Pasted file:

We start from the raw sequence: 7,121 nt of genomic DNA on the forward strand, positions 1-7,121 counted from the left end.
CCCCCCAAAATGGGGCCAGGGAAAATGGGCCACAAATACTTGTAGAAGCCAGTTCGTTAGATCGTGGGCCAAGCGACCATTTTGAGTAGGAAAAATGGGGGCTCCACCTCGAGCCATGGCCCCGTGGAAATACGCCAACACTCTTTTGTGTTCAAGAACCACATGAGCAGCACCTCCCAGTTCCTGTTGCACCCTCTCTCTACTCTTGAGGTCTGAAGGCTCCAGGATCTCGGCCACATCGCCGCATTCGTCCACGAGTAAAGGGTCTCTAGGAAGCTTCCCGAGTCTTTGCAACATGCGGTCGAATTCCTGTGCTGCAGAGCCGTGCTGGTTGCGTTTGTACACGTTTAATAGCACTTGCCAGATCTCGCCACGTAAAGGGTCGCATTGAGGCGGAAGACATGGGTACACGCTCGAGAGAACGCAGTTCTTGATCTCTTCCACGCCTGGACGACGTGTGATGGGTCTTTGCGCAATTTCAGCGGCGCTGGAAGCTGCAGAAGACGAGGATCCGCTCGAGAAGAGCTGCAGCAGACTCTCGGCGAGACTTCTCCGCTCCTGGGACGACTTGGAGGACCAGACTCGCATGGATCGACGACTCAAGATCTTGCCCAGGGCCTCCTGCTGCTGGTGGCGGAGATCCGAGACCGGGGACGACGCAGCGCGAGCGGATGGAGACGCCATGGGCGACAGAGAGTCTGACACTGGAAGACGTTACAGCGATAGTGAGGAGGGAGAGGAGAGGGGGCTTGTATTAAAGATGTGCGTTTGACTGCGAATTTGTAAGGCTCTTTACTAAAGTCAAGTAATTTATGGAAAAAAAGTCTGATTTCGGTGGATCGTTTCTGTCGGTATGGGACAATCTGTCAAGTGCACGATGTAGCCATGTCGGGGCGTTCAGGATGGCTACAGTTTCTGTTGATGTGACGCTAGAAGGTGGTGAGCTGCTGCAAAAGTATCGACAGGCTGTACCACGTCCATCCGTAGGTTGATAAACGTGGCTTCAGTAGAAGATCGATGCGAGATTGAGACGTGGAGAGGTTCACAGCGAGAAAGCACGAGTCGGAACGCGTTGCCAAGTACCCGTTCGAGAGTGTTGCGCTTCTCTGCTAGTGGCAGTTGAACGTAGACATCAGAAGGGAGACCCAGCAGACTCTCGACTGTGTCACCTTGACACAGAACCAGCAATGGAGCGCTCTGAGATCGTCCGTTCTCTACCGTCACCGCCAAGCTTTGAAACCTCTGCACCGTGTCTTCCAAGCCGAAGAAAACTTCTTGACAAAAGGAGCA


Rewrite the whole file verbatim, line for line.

We start from the raw sequence: 7,121 nt of genomic DNA on the forward strand, positions 1-7,121 counted from the left end.
CCCCCCAAAATGGGGCCAGGGAAAATGGGCCACAAATACTTGTAGAAGCCAGTTCGTTAGATCGTGGGCCAAGCGACCATTTTGAGTAGGAAAAATGGGGGCTCCACCTCGAGCCATGGCCCCGTGGAAATACGCCAACACTCTTTTGTGTTCAAGAACCACATGAGCAGCACCTCCCAGTTCCTGTTGCACCCTCTCTCTACTCTTGAGGTCTGAAGGCTCCAGGATCTCGGCCACATCGCCGCATTCGTCCACGAGTAAAGGGTCTCTAGGAAGCTTCCCGAGTCTTTGCAACATGCGGTCGAATTCCTGTGCTGCAGAGCCGTGCTGGTTGCGTTTGTACACGTTTAATAGCACTTGCCAGATCTCGCCACGTAAAGGGTCGCATTGAGGCGGAAGACATGGGTACACGCTCGAGAGAACGCAGTTCTTGATCTCTTCCACGCCTGGACGACGTGTGATGGGTCTTTGCGCAATTTCAGCGGCGCTGGAAGCTGCAGAAGACGAGGATCCGCTCGAGAAGAGCTGCAGCAGACTCTCGGCGAGACTTCTCCGCTCCTGGGACGACTTGGAGGACCAGACTCGCATGGATCGACGACTCAAGATCTTGCCCAGGGCCTCCTGCTGCTGGTGGCGGAGATCCGAGACCGGGGACGACGCAGCGCGAGCGGATGGAGACGCCATGGGCGACAGAGAGTCTGACACTGGAAGACGTTACAGCGATAGTGAGGAGGGAGAGGAGAGGGGGCTTGTATTAAAGATGTGCGTTTGACTGCGAATTTGTAAGGCTCTTTACTAAAGTCAAGTAATTTATGGAAAAAAAGTCTGATTTCGGTGGATCGTTTCTGTCGGTATGGGACAATCTGTCAAGTGCACGATGTAGCCATGTCGGGGCGTTCAGGATGGCTACAGTTTCTGTTGATGTGACGCTAGAAGGTGGTGAGCTGCTGCAAAAGTATCGACAGGCTGTACCACGTCCATCCGTAGGTTGATAAACGTGGCTTCAGTAGAAGATCGATGCGAGATTGAGACGTGGAGAGGTTCACAGCGAGAAAGCACGAGTCGGAACGCGTTGCCAAGTACCCGTTCGAGAGTGTTGCGCTTCTCTGCTAGTGGCAGTTGAACGTAGACATCAGAAGGGAGACCCAGCAGACTCTCGACTGTGTCACCTTGACACAGAACCAGCAATGGAGCGCTCTGAGATCGTCCGTTCTCTACCGTCACCGCCAAGCTTTGAAACCTCTGCACCGTGTCTTCCAAGCCGAAGAAAACTTCTTGACAAAAGGAGCA